• Image about Maryline Martin
© Guédelon. DR

Getting to Guédelon isn’t exactly easy. First, I take a two-hour train ride from a small suburban rail station in Paris that leads me through the quiet French countryside to a tiny Burgundy town. From there, it’s a 40-minute car ride through thick, green woods before I finally reach this remote destination. Still, it’s worth it.

That’s because Guédelon is a glorious 13th-century castle — but it’s not just any 13th-century castle.

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France is littered with the remains of its history. All over the country, chateaus built in centuries past still operate as family homes or are turned into charming bed-and-breakfasts. But those structures were built hundreds of years ago. Guédelon, on the other hand, is currently being constructed; it is, quite literally, history in the making.

The project started when two neighbors, Michel Guyot and Maryline Martin, were sharing a bottle of wine one evening in the mid-1990s. While restoring his 15th-century home, Guyot had uncovered the remains of a medieval fortress and wondered what it would be like to build such a thing himself. Guyot’s idea was to build a castle using the same tools, power and engineering skills that existed in the Middle Ages; it would be a kind of living archaeological experiment.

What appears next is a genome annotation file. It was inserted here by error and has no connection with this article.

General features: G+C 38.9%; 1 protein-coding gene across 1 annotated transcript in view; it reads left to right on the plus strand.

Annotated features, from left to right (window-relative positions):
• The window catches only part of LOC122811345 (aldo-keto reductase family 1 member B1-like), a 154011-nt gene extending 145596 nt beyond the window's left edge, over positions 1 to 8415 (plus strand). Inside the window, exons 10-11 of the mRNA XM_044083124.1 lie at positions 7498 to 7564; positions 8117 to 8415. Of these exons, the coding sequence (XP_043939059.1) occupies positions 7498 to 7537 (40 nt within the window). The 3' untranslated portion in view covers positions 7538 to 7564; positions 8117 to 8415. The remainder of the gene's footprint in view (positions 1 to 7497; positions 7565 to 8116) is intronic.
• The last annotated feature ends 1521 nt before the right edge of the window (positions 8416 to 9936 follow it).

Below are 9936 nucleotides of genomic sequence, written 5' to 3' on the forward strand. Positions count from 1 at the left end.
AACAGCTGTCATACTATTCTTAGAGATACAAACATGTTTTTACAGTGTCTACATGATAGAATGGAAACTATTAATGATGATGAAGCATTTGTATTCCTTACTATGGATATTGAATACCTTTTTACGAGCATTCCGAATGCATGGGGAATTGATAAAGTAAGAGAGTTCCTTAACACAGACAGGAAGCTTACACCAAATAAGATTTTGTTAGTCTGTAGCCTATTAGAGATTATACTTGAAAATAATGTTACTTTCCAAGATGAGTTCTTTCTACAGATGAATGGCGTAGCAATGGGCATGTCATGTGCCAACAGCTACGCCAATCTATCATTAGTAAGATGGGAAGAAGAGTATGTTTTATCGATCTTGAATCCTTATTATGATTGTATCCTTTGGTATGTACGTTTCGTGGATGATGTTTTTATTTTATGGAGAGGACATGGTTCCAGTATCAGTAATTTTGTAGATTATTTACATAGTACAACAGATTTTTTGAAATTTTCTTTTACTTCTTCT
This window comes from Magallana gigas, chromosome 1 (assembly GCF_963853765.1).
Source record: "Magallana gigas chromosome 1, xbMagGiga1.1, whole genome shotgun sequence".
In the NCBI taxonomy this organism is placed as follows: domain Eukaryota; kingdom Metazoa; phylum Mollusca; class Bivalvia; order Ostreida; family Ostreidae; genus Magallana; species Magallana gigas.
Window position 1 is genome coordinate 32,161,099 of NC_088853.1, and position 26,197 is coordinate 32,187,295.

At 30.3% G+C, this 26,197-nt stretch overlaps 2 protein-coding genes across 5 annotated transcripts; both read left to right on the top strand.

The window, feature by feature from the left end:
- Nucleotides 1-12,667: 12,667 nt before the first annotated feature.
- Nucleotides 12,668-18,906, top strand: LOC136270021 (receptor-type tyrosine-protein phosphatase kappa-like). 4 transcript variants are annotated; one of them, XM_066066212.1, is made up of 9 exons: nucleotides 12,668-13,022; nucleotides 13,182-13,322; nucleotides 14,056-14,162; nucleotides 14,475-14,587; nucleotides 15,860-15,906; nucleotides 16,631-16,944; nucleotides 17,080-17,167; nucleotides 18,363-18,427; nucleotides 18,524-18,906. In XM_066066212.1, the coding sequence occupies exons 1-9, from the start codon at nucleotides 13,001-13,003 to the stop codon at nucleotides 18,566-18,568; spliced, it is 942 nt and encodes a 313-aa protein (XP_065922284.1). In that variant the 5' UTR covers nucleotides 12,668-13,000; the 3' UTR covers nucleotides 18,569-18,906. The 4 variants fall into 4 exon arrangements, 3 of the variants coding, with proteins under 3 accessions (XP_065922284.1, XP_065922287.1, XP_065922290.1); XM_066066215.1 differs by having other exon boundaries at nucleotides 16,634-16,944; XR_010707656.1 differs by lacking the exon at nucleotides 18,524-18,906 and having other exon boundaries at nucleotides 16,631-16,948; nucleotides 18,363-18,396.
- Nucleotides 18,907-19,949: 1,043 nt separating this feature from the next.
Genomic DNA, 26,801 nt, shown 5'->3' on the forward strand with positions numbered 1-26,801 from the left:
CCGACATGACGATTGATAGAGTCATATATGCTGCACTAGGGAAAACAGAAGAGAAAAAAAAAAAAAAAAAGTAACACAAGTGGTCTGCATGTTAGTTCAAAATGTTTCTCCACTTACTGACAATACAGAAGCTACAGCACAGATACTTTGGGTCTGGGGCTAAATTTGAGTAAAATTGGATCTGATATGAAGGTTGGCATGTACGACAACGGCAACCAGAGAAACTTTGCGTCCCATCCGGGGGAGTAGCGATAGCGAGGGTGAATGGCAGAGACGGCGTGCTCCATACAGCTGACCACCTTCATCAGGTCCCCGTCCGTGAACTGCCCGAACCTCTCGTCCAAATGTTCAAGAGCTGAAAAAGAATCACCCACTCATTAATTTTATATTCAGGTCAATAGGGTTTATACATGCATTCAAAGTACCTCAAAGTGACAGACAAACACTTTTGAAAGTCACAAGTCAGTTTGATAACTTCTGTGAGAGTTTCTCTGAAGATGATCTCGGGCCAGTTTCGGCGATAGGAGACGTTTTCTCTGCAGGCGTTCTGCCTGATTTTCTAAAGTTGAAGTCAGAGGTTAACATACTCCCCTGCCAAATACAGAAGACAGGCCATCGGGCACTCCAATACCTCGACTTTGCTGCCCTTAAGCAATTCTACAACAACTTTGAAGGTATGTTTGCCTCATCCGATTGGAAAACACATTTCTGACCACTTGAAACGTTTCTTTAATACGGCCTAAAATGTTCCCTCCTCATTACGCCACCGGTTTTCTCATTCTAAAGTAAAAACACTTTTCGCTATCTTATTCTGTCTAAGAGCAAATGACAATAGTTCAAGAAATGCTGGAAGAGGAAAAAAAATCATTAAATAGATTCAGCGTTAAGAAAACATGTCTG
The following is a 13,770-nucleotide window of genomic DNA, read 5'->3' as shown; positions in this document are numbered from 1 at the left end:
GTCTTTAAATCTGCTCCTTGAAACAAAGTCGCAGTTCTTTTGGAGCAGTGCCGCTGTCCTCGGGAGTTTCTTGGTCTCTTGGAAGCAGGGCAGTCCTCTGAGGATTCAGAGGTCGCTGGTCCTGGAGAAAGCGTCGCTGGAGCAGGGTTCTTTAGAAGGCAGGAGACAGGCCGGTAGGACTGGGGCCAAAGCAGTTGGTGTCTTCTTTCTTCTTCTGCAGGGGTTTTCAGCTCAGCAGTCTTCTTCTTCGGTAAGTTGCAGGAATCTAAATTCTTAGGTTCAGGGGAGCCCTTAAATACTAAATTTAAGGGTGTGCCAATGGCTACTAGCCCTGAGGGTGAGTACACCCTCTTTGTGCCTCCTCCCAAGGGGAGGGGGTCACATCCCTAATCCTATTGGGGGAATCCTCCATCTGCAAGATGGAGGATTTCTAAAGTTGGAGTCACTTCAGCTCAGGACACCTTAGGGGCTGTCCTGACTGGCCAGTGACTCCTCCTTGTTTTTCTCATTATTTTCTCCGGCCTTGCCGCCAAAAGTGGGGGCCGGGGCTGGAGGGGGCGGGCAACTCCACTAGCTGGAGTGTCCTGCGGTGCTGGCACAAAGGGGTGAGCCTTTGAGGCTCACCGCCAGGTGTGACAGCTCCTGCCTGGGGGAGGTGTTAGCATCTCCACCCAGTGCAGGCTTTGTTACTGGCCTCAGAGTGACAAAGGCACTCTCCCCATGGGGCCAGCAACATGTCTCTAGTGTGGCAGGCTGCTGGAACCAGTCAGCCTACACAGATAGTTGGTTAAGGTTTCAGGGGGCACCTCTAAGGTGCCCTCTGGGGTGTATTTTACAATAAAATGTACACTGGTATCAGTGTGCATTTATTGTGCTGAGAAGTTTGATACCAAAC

Most people dismissed the idea as folly, but Martin saw an opportunity to bring some measure of prosperity back to the region, which had long been dogged by unemployment. Martin, who had worked in social services, wanted to use the castle as a way to create long-term jobs and training for local residents in craftsmen trades.

It took two years of planning and fund­raising — augmented by a grant from the French government — to find and purchase the site, the sandstone quarry and the surrounding woods from which Guédelon is now slowly emerging.

“In light of French bureaucracy, that’s amazing,” attests Sarah Preston, who is Guédelon’s administrative jack-of-all-trades and whose husband is involved in the construction.